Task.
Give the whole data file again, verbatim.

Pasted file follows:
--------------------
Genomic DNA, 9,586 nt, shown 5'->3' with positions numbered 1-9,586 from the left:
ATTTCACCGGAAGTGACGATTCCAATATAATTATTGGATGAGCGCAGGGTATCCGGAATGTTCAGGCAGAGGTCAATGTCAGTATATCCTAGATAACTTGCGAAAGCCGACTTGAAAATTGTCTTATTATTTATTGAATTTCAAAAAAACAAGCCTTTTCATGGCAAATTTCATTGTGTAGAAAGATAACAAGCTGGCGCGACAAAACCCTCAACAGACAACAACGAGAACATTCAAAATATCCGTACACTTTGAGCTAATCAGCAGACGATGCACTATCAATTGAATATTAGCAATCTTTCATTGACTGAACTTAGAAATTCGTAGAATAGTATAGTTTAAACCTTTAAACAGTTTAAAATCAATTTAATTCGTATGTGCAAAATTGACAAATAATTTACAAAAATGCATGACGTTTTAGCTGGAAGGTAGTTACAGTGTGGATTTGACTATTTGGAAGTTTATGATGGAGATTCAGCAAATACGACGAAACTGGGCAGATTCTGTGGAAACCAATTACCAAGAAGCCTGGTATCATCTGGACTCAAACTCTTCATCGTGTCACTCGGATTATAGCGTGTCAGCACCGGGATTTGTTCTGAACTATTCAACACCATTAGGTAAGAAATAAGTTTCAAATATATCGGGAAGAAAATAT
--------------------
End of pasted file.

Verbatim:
Genomic DNA, 9,586 nt, shown 5'->3' with positions numbered 1-9,586 from the left:
ATTTCACCGGAAGTGACGATTCCAATATAATTATTGGATGAGCGCAGGGTATCCGGAATGTTCAGGCAGAGGTCAATGTCAGTATATCCTAGATAACTTGCGAAAGCCGACTTGAAAATTGTCTTATTATTTATTGAATTTCAAAAAAACAAGCCTTTTCATGGCAAATTTCATTGTGTAGAAAGATAACAAGCTGGCGCGACAAAACCCTCAACAGACAACAACGAGAACATTCAAAATATCCGTACACTTTGAGCTAATCAGCAGACGATGCACTATCAATTGAATATTAGCAATCTTTCATTGACTGAACTTAGAAATTCGTAGAATAGTATAGTTTAAACCTTTAAACAGTTTAAAATCAATTTAATTCGTATGTGCAAAATTGACAAATAATTTACAAAAATGCATGACGTTTTAGCTGGAAGGTAGTTACAGTGTGGATTTGACTATTTGGAAGTTTATGATGGAGATTCAGCAAATACGACGAAACTGGGCAGATTCTGTGGAAACCAATTACCAAGAAGCCTGGTATCATCTGGACTCAAACTCTTCATCGTGTCACTCGGATTATAGCGTGTCAGCACCGGGATTTGTTCTGAACTATTCAACACCATTAGGTAAGAAATAAGTTTCAAATATATCGGGAAGAAAATAT